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Bereavement Benefit

Volume 797: debated on Tuesday 9 April 2019


Asked by

To ask Her Majesty’s Government what discussions they have had, and with whom, about the impact of the changes to bereavement benefit for parents with dependent children that were made in April 2017.

My Lords, Her Majesty’s Government will assess the impact of this benefit, including for parents with dependent children, once sufficient evidence is available to consider all aspects of the policy. Work has already begun in this area, but we need to ensure that we build in enough time for the reforms to fully bed in. I am sorry that I am unable to confirm a timetable at this moment, but we are committed to carrying out the assessment.

I thank the Minister. The new system may help more people, but sadly it helps most children for a much shorter period, and it certainly does not help unmarried co-habiting couples, who are shamefully excluded.

Two years ago, Mark Jaffe, a husband and father—may his memory be for blessing—spoke from his death bed. Today, as he feared, his widow, Emma, and their two school-age children, receive no bereavement support, as a result of the new policy to limit payments to 18 months. I therefore ask the Minister, who is compassionate and works in a department that cares for the vulnerable, to consider introducing a new benefit specifically for the bereaved child, whereby bereaved children’s support payments are paid until they finish full-time schooling. This would not only be compassionate but, in those tragic circumstances, the right thing to do.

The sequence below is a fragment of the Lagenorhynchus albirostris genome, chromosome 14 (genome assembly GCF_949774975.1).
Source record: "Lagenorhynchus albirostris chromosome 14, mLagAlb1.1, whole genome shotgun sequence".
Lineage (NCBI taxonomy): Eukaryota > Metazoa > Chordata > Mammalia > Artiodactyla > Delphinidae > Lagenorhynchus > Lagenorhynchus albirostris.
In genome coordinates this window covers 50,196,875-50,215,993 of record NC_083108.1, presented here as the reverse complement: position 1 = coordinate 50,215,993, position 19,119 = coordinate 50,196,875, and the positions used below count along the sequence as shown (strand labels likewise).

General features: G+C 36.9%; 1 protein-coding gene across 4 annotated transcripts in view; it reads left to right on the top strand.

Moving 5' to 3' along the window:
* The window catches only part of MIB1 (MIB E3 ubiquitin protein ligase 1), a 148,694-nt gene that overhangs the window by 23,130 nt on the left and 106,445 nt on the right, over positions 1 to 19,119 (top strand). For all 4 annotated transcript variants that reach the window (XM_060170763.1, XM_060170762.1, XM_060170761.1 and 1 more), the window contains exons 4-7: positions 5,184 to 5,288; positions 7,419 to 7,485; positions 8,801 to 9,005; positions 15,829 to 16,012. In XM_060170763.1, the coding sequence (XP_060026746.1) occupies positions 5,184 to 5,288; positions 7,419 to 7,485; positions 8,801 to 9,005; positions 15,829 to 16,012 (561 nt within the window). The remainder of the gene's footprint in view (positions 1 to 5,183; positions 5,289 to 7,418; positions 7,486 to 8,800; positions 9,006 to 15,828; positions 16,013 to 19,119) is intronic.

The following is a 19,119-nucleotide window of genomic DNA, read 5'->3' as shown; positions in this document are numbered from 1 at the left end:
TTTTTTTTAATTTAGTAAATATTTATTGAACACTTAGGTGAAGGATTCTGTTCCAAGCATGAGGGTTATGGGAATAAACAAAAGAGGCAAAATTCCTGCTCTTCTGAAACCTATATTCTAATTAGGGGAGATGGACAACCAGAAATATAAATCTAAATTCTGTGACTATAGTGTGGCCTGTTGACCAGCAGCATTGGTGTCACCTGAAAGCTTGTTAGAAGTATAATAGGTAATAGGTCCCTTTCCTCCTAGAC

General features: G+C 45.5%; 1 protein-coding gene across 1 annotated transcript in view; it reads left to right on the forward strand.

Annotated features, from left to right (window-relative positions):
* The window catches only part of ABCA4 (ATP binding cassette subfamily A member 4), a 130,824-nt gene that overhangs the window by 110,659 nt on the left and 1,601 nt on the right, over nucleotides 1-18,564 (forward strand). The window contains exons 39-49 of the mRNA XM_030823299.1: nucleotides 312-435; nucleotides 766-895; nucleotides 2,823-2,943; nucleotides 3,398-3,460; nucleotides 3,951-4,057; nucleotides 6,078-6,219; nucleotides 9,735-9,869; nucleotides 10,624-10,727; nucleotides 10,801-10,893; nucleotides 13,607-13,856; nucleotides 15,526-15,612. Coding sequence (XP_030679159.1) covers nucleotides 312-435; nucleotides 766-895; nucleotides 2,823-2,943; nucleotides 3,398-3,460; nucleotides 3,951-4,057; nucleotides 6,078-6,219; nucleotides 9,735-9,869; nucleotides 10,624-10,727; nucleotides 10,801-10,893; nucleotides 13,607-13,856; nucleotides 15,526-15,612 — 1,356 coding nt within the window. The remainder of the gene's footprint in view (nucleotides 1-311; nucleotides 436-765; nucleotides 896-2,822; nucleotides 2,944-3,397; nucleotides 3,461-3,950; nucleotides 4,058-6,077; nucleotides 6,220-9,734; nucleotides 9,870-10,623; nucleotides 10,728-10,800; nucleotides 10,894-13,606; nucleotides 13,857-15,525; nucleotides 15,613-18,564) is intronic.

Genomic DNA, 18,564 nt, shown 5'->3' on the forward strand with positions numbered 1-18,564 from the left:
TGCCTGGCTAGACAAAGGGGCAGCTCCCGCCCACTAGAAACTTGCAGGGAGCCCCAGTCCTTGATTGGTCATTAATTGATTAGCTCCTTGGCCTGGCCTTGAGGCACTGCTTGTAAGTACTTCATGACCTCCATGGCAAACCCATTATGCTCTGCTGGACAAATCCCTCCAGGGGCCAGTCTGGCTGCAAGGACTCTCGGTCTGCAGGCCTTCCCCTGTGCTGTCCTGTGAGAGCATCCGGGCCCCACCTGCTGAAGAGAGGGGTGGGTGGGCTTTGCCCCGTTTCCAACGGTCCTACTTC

My Lords, the situation to which my noble friend refers—being bereaved of a loved one—is pretty traumatic and devastating, and our hearts go out to the bereaved. I would find myself in difficulty if I gave any impression that a new policy will be developed in this field. However, I and my colleagues in the department are very happy to meet to hear ideas about how a benefit could be developed and how it might be funded. The bereavement support payment is designed to help people to re-adjust in the first 18 months after a death, and other income-based benefits are available if a surviving parent is in financial need.

My Lords, the Government said several months ago that they were considering what to do following the Supreme Court judgment in favour of cohabiting couples being eligible for the payment. Is it not now time to take action?

Indeed. The judgment was clear that the current situation remains unchanged, and the ruling does not change eligibility rules for receiving benefits. However, the Government recognise that they have an incompatible law on the statute book and are actively considering options.

My Lords, it is two years since this came in, so we have quite a lot of evidence. Will the Minister assure the House that the review is totally independent, and that we will be able to see all the working out of what is proposed and the analysis? A large number of noble Lords are deeply concerned about this. Would the Minister be willing to meet with us to discuss how we might take it forward?